The council is now:
- Labour: 24
- Conservative: 11
- Liberal Democrats: 5
Net resultsOf the 14 seats being contested, Labour won 10, the Conservatives won 4, the LibDems none.
When those seats were contested in 2008, Labour won 3, the Conservatives 4, the LibDems 6 and the Liberals 1. Two of those LibDem councillors subsequently defected to Labour, and the longstanding Liberal councillor retired.
- Labour are up 5 on the status quo (gaining 3 from the LibDems, 2 from the Conservatives)
- the Conservatives are no change overall (gaining one from the LibDems, one from the Liberals, but losing 2 to Labour)
- the LibDems are down 4 (losing 3 to Labour, 1 to the Conservatives)
- the Liberals are down 1
|Image: Exeter count by BBC News|
Significant vote sharesThe best result for the Greens was in St. David's, with 20% of the vote, achieving third place, and pushing the Conservatives into last place. The Greens also pushed the Conservatives into last place in St. David's and St. Thomas.And the Greens pushed the LibDems into last place in Exwick, Newtown, Polsloe, Priory, St. Leonard's and Topsham. Overall, the Greens got 8% of the vote, much the same as in 2011 and 2010, but up from 3% in 2008 when these particular council seats were contested.
The best result for UKIP was in Whipton Barton, with 17% of the vote. UKIP also achieved third place in Exwick, Pinhoe, and St. Thomas. St. Thomas was rather astonishing in that the Conservatives came last, below both UKIP and the Greens. (Thanks to Cllr Paul Bull for drawing my attention to that remarkable result!) Overall, UKIP got 6% of the vote, which is the highest vote share it has achieved in Exeter.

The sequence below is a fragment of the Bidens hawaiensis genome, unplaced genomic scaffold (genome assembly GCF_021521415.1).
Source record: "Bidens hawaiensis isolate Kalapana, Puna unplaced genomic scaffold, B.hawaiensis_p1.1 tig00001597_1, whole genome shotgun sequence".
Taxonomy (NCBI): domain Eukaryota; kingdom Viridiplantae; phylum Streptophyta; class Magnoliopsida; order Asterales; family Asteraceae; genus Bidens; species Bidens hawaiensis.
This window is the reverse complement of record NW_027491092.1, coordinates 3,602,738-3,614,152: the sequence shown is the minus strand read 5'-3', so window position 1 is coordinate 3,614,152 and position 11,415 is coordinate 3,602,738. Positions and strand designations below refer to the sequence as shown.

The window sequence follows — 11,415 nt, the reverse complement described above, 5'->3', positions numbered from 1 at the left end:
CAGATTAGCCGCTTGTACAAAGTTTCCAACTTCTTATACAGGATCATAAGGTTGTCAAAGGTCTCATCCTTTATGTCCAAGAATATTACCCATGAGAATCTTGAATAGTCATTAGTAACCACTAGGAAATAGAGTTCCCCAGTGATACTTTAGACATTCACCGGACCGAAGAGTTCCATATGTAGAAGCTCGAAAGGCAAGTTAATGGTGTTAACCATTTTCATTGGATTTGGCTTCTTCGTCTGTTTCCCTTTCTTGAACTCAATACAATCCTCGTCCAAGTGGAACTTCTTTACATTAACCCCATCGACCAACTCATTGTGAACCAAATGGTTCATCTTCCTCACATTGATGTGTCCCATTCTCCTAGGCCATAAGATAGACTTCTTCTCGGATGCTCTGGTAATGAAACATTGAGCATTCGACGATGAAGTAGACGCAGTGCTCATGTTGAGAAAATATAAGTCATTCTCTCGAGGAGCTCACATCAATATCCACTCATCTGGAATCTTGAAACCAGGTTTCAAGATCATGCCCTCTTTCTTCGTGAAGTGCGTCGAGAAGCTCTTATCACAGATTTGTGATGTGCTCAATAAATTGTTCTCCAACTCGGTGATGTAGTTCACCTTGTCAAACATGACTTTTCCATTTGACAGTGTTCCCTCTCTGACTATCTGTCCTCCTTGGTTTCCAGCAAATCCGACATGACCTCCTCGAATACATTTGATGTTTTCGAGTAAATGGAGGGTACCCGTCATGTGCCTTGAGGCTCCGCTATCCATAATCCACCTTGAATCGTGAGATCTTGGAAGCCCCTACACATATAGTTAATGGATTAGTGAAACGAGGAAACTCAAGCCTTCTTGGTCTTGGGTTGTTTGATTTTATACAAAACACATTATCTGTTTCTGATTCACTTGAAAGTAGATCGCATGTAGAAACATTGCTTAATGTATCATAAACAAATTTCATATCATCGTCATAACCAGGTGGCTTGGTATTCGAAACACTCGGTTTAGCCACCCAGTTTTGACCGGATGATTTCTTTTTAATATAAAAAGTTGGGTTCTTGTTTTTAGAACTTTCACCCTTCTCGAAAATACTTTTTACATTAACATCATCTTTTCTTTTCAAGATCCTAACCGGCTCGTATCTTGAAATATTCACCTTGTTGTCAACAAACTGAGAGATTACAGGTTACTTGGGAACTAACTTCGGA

The LibDems got 14% of the vote overall, about the same as in 2011 and 2010, but down from 27% in 2008 when these particular council seats were contested. The LibDems were unable to poll above a third of the vote in any ward (the highest was 34%, in St. Thomas). The LibDems saw a decrease in share of 14% in St. David's and 13% in Pennsylvania.
The Conservatives received 27% of the vote, down from 32% in 2011, 33% in 2010, and 35% in 2008 when these particular council seats were contested. The largest share was 60% in Topsham. The worst result was 6% in St. Thomas.
Labour achieved 44% of the vote overall, up from 38% in 2011 and 2010, and up from 27% in 2008 when these particular council seats were contested. The largest share was 69% in Newtown. This is an increase in share of 20% from when elections were last held in Newtown, in 2010.
Individual ward resultsAlphington: Labour gain from the LibDems, with councillor Vanessa Newcombe losing her seat, and Rob Crew joining the council. Labour benefited from a split in the opposition vote: Lab 37%, LibDem 27%, Con 19%, UKIP 12%, Green 6%. A similar result occurred in Alphington in 2011.
Exwick: Labour hold (Adrian Hannaford won the seat for the LibDems in 2008 but subsequently defected to Labour), with Ollie Pearson joining the council. Labour won with 54% of the vote, so the split between the Conservatives (18%) and UKIP (13%) did not affect the result. UKIP did not stand a candidate in this ward in 2011; the effect of doing so was to take vote share from both Conservatives and LibDems. The turnout was low (28%).
Newtown: Labour hold (Richard Branston), with 69% of the vote. This is an increase of 20% from when elections were last held in Newtown, in 2010. Out of an electorate of almost 4000, just 45 people voted for the LibDem candidate in this ward, the lowest polling of any candidate in these elections.
Pennsylvania: Conservative gain from the Liberal Democrats, by just 21 votes. Jake Donovan joins the council. LibDem Sheila Hobden, who won this ward by 5% in 2008, stood down at this election. However the election in this ward in May 2010 (at the same time as the General Election) had seen a comfortable LibDem majority over the Conservatives, so this result was a slight surprise. The turnout was high for this election (41%) so perhaps there is more going on here.